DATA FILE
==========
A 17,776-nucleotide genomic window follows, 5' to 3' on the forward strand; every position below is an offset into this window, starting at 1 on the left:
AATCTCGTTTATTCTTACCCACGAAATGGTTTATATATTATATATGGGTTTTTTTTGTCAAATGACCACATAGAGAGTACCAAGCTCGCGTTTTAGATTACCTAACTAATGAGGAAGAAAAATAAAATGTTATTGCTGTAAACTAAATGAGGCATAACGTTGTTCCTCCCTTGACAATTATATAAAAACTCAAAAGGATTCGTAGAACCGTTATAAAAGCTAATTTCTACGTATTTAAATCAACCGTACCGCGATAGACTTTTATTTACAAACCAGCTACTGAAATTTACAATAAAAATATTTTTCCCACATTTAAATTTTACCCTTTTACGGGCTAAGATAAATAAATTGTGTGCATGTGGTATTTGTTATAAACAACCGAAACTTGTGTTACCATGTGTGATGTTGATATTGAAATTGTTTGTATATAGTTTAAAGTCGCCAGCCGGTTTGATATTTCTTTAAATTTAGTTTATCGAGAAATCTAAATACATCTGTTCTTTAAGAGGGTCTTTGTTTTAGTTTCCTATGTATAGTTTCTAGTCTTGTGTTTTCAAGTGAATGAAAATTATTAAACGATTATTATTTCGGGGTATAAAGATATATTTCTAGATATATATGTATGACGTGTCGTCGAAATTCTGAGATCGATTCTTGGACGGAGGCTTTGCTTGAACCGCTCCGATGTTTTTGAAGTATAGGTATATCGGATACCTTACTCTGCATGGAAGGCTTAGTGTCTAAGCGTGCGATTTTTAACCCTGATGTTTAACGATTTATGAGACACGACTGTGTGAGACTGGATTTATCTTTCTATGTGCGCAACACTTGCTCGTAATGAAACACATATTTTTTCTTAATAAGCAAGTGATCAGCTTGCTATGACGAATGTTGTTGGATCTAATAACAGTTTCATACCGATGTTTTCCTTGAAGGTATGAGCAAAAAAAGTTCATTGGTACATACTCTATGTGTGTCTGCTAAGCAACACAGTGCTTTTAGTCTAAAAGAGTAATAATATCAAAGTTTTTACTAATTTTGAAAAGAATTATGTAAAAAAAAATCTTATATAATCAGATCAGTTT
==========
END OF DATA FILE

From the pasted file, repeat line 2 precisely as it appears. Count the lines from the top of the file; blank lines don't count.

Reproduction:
AATCTCGTTTATTCTTACCCACGAAATGGTTTATATATTATATATGGGTTTTTTTTGTCAAATGACCACATAGAGAGTACCAAGCTCGCGTTTTAGATTACCTAACTAATGAGGAAGAAAAATAAAATGTTATTGCTGTAAACTAAATGAGGCATAACGTTGTTCCTCCCTTGACAATTATATAAAAACTCAAAAGGATTCGTAGAACCGTTATAAAAGCTAATTTCTACGTATTTAAATCAACCGTACCGCGATAGACTTTTATTTACAAACCAGCTACTGAAATTTACAATAAAAATATTTTTCCCACATTTAAATTTTACCCTTTTACGGGCTAAGATAAATAAATTGTGTGCATGTGGTATTTGTTATAAACAACCGAAACTTGTGTTACCATGTGTGATGTTGATATTGAAATTGTTTGTATATAGTTTAAAGTCGCCAGCCGGTTTGATATTTCTTTAAATTTAGTTTATCGAGAAATCTAAATACATCTGTTCTTTAAGAGGGTCTTTGTTTTAGTTTCCTATGTATAGTTTCTAGTCTTGTGTTTTCAAGTGAATGAAAATTATTAAACGATTATTATTTCGGGGTATAAAGATATATTTCTAGATATATATGTATGACGTGTCGTCGAAATTCTGAGATCGATTCTTGGACGGAGGCTTTGCTTGAACCGCTCCGATGTTTTTGAAGTATAGGTATATCGGATACCTTACTCTGCATGGAAGGCTTAGTGTCTAAGCGTGCGATTTTTAACCCTGATGTTTAACGATTTATGAGACACGACTGTGTGAGACTGGATTTATCTTTCTATGTGCGCAACACTTGCTCGTAATGAAACACATATTTTTTCTTAATAAGCAAGTGATCAGCTTGCTATGACGAATGTTGTTGGATCTAATAACAGTTTCATACCGATGTTTTCCTTGAAGGTATGAGCAAAAAAAGTTCATTGGTACATACTCTATGTGTGTCTGCTAAGCAACACAGTGCTTTTAGTCTAAAAGAGTAATAATATCAAAGTTTTTACTAATTTTGAAAAGAATTATGTAAAAAAAAATCTTATATAATCAGATCAGTTT